City News

Madison Police and Fire Commission work to replace police chief, allows ‘time of introspection’

The appointment of a new Police Chief will be a defining moment for the city, said Keith Findley, UW-Madison Associate Professor of Law.

The appointment of a new Police Chief will be a defining moment for the city, said Keith Findley, UW-Madison Associate Professor of Law.

Image By: Will Cioci

Madison Police Chief Mike Koval unexpectedly announced his retirement last month, beginning the Police and Fire Commission’s process of electing his replacement and naming an interim chief, according to the Board of Police and Fire Commissioners.

But what does the change mean for the Madison Police Department?

While the chief of police leads the police force, they’re also responsible for setting policy and creating the tone and culture for policing throughout Madison. The appointment of a new Police Chief will be a defining moment for the city, said University of Wisconsin-Madison Associate Professor of Law Keith Findley. 

“Madison has a long and proud history of progressive policing in which it has shown great concern about issues of equity and inclusion,” Findley said. “Whether the department fortifies its commitment to those ideals, or withdraws from them, or maintains the status quo, is dependent largely on the directions [the new chief] sets.”

The PFC plans to meet on Oct. 14, where they will most likely designate a department officer to act as temporary Police Chief while the appointment process is underway. Assistant Chief Vic Wahl, the highest-ranking assistant chief officer, will serve as acting chief until an official interim chief is selected, according to City Attorney Mike May.

“Wahl is a very bright and capable leader who has worked his way up the ladder and held a plethora of positions, performing exceptionally at each and every step along the way,” Koval wrote in a farewell blog post.

Koval’s sudden resignation came as a surprise. In his blog post, Koval expressed both gratitude to MPD and frustration at his inability to secure more staffing for the department — which he describes as 31 officers short of a full staff.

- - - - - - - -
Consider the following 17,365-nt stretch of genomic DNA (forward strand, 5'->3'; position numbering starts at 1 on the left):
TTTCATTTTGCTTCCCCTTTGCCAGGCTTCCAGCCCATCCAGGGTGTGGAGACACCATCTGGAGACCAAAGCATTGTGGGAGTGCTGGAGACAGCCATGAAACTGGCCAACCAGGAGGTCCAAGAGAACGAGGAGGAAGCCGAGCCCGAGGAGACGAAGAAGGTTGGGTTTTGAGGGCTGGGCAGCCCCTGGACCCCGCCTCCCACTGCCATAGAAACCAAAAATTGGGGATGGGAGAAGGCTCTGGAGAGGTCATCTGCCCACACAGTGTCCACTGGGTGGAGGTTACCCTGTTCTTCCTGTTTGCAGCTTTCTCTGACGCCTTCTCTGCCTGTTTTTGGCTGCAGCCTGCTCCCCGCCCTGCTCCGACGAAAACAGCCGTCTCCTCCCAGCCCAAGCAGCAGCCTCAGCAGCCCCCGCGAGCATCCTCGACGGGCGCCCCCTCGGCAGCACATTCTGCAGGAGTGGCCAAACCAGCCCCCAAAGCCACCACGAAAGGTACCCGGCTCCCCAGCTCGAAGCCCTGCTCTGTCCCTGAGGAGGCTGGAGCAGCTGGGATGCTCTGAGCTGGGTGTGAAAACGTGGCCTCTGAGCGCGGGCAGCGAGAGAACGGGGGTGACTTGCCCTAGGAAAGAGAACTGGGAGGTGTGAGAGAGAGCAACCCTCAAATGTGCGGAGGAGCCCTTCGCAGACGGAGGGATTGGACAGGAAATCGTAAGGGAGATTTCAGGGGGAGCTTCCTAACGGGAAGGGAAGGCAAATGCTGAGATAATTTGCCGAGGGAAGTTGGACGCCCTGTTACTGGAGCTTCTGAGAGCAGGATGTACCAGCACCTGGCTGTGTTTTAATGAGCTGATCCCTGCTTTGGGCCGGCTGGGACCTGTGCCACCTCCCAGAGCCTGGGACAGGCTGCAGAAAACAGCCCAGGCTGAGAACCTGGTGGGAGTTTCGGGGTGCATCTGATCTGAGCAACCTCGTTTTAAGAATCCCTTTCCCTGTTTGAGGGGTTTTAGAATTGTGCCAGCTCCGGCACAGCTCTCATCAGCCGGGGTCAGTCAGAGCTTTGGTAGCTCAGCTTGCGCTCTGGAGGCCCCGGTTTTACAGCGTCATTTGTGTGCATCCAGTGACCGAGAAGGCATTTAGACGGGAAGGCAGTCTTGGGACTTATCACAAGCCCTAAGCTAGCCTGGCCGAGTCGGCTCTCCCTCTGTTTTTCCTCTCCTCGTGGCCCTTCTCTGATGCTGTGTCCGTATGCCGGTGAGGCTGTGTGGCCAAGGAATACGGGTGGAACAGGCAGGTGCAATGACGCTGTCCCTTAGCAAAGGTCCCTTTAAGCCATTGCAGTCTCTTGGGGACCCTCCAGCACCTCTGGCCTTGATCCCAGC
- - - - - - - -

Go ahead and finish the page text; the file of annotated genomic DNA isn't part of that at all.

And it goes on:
“Blame me for whatever missteps or disappointments you may have but please give this Department and its dedicated employees the benefit of the doubt,” Koval wrote. “Let them impress you with their selfless desire to better serve you.” 

The absence of a police chief comes in tandem with major changes to the department. An Ad Hoc Police Review Committee, which Findley co-chairs, is preparing to send 177 recommendations to the Madison Common Council next week.

“This is a time of real introspection, in the city and in the police department,” Findley said. “It's a real juncture here where the city could go in a variety of different directions. The chief will have a lot to say about how that all plays out what and how the department responds.”

Police and Fire Commissioners are now taking the appropriate steps to appoint a new chief, but have yet to meet and determine a specific plan for doing so, said Jenna Rousseau, Legal Counsel to the Board of Police and Fire Commissioners. Recruitment, testing and evaluation plans for selecting the new chief will be announced by the commission soon.

Findley explained that some of Madison's communities feel like they've not been heard by the department. A new chief could be the solution to fostering inclusivity and repairing some of those “damaged relationships.”

“I think the new chief has to be someone who understands Madison's history of progressive policing and is committed to maintaining — and advancing — that philosophy even further than it has been up to this point,” Findley said. “The new chief has to be able to come in and hear [resident’s] concerns and respond to them in ways that make everyone in the community have confidence in their police.”

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